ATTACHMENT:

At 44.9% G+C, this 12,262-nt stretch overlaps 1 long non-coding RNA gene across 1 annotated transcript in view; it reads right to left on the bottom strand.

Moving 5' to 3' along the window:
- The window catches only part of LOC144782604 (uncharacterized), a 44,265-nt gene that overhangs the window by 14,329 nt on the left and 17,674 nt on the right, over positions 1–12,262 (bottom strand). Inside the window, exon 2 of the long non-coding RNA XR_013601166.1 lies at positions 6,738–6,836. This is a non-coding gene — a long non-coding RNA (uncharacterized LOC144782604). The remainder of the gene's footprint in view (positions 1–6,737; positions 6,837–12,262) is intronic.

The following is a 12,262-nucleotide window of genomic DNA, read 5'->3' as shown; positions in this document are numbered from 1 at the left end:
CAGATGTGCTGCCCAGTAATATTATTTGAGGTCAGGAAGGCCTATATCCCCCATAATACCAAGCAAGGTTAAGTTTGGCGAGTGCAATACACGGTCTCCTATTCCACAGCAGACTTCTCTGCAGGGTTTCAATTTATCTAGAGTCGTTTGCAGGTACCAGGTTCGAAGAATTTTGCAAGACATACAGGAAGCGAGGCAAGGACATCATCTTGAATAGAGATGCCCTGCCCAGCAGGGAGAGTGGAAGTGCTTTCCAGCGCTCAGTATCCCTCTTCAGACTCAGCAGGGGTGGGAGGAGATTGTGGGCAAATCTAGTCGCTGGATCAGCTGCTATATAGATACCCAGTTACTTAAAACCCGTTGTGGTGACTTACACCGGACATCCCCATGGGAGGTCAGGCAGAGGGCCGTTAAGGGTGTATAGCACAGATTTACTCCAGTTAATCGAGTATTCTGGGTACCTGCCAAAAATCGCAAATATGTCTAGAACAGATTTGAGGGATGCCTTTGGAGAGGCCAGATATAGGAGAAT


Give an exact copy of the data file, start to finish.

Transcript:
At 44.9% G+C, this 12,262-nt stretch overlaps 1 long non-coding RNA gene across 1 annotated transcript in view; it reads right to left on the bottom strand.

Moving 5' to 3' along the window:
- The window catches only part of LOC144782604 (uncharacterized), a 44,265-nt gene that overhangs the window by 14,329 nt on the left and 17,674 nt on the right, over positions 1–12,262 (bottom strand). Inside the window, exon 2 of the long non-coding RNA XR_013601166.1 lies at positions 6,738–6,836. This is a non-coding gene — a long non-coding RNA (uncharacterized LOC144782604). The remainder of the gene's footprint in view (positions 1–6,737; positions 6,837–12,262) is intronic.

The following is a 12,262-nucleotide window of genomic DNA, read 5'->3' as shown; positions in this document are numbered from 1 at the left end:
CAGATGTGCTGCCCAGTAATATTATTTGAGGTCAGGAAGGCCTATATCCCCCATAATACCAAGCAAGGTTAAGTTTGGCGAGTGCAATACACGGTCTCCTATTCCACAGCAGACTTCTCTGCAGGGTTTCAATTTATCTAGAGTCGTTTGCAGGTACCAGGTTCGAAGAATTTTGCAAGACATACAGGAAGCGAGGCAAGGACATCATCTTGAATAGAGATGCCCTGCCCAGCAGGGAGAGTGGAAGTGCTTTCCAGCGCTCAGTATCCCTCTTCAGACTCAGCAGGGGTGGGAGGAGATTGTGGGCAAATCTAGTCGCTGGATCAGCTGCTATATAGATACCCAGTTACTTAAAACCCGTTGTGGTGACTTACACCGGACATCCCCATGGGAGGTCAGGCAGAGGGCCGTTAAGGGTGTATAGCACAGATTTACTCCAGTTAATCGAGTATTCTGGGTACCTGCCAAAAATCGCAAATATGTCTAGAACAGATTTGAGGGATGCCTTTGGAGAGGCCAGATATAGGAGAAT